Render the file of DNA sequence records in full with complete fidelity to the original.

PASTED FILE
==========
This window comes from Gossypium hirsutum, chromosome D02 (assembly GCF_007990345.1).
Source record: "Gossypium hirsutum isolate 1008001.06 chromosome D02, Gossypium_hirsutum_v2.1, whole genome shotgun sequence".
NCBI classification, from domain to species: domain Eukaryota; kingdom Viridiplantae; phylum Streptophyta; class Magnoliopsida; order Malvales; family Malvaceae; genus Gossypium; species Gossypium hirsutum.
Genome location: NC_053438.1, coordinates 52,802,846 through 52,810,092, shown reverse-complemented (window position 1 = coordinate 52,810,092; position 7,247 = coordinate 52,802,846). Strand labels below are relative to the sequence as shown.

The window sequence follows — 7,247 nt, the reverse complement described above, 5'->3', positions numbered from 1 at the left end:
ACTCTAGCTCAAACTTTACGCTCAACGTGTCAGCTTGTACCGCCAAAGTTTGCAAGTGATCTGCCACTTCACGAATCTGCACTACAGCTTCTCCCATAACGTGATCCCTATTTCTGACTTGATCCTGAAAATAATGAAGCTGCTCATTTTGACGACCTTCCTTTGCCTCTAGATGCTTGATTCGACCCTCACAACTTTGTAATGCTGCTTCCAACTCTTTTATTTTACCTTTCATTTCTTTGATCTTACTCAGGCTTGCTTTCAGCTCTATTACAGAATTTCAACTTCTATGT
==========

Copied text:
This window comes from Gossypium hirsutum, chromosome D02 (assembly GCF_007990345.1).
Source record: "Gossypium hirsutum isolate 1008001.06 chromosome D02, Gossypium_hirsutum_v2.1, whole genome shotgun sequence".
NCBI classification, from domain to species: domain Eukaryota; kingdom Viridiplantae; phylum Streptophyta; class Magnoliopsida; order Malvales; family Malvaceae; genus Gossypium; species Gossypium hirsutum.
Genome location: NC_053438.1, coordinates 52,802,846 through 52,810,092, shown reverse-complemented (window position 1 = coordinate 52,810,092; position 7,247 = coordinate 52,802,846). Strand labels below are relative to the sequence as shown.

The window sequence follows — 7,247 nt, the reverse complement described above, 5'->3', positions numbered from 1 at the left end:
ACTCTAGCTCAAACTTTACGCTCAACGTGTCAGCTTGTACCGCCAAAGTTTGCAAGTGATCTGCCACTTCACGAATCTGCACTACAGCTTCTCCCATAACGTGATCCCTATTTCTGACTTGATCCTGAAAATAATGAAGCTGCTCATTTTGACGACCTTCCTTTGCCTCTAGATGCTTGATTCGACCCTCACAACTTTGTAATGCTGCTTCCAACTCTTTTATTTTACCTTTCATTTCTTTGATCTTACTCAGGCTTGCTTTCAGCTCTATTACAGAATTTCAACTTCTATGT